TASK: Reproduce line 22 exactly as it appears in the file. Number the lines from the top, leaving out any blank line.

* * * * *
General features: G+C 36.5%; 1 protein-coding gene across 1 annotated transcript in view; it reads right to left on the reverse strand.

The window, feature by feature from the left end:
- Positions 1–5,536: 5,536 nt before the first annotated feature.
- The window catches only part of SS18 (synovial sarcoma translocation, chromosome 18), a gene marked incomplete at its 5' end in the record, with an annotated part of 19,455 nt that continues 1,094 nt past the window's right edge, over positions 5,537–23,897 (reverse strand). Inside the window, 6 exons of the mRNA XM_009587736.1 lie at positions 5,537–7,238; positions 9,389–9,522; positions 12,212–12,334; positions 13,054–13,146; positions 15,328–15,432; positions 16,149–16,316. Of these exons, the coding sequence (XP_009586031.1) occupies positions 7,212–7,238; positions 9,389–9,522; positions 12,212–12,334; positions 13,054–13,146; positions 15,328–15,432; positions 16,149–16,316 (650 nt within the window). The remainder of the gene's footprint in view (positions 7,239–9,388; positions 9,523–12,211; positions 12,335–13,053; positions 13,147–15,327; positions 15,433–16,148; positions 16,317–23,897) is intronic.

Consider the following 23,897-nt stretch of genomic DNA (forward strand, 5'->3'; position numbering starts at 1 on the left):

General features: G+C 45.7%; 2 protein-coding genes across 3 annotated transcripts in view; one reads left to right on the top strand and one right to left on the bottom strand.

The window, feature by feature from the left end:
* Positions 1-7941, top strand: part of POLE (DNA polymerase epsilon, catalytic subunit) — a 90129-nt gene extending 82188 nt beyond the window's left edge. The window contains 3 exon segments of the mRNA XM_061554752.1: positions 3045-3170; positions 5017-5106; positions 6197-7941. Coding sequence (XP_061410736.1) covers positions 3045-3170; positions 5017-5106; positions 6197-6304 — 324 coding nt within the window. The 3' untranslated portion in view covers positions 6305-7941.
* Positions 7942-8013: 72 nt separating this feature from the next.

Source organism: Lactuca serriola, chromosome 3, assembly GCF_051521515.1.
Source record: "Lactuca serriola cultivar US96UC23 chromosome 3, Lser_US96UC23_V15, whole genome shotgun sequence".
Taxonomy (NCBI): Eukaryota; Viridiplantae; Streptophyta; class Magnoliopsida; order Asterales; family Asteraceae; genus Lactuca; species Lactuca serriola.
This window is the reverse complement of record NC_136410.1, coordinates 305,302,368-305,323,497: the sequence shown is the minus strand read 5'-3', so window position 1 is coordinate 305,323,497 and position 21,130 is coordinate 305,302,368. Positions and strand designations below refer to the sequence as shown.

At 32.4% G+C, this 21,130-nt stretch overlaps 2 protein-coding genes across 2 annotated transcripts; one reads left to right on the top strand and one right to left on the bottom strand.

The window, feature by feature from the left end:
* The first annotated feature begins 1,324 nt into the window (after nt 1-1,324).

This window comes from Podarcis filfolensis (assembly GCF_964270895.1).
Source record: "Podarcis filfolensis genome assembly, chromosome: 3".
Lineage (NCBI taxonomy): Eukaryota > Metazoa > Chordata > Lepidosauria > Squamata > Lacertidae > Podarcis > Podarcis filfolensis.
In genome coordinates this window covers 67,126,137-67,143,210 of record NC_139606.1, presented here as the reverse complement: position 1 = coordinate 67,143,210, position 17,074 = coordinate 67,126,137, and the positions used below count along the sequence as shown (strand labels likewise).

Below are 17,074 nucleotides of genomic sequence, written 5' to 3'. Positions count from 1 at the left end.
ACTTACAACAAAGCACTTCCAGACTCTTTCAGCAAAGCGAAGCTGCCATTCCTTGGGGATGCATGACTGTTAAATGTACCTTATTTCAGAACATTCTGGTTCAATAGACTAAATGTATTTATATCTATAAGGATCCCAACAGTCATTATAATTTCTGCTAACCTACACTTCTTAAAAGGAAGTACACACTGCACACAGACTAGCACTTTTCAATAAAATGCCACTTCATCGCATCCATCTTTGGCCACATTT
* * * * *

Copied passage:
ACTTACAACAAAGCACTTCCAGACTCTTTCAGCAAAGCGAAGCTGCCATTCCTTGGGGATGCATGACTGTTAAATGTACCTTATTTCAGAACATTCTGGTTCAATAGACTAAATGTATTTATATCTATAAGGATCCCAACAGTCATTATAATTTCTGCTAACCTACACTTCTTAAAAGGAAGTACACACTGCACACAGACTAGCACTTTTCAATAAAATGCCACTTCATCGCATCCATCTTTGGCCACATTT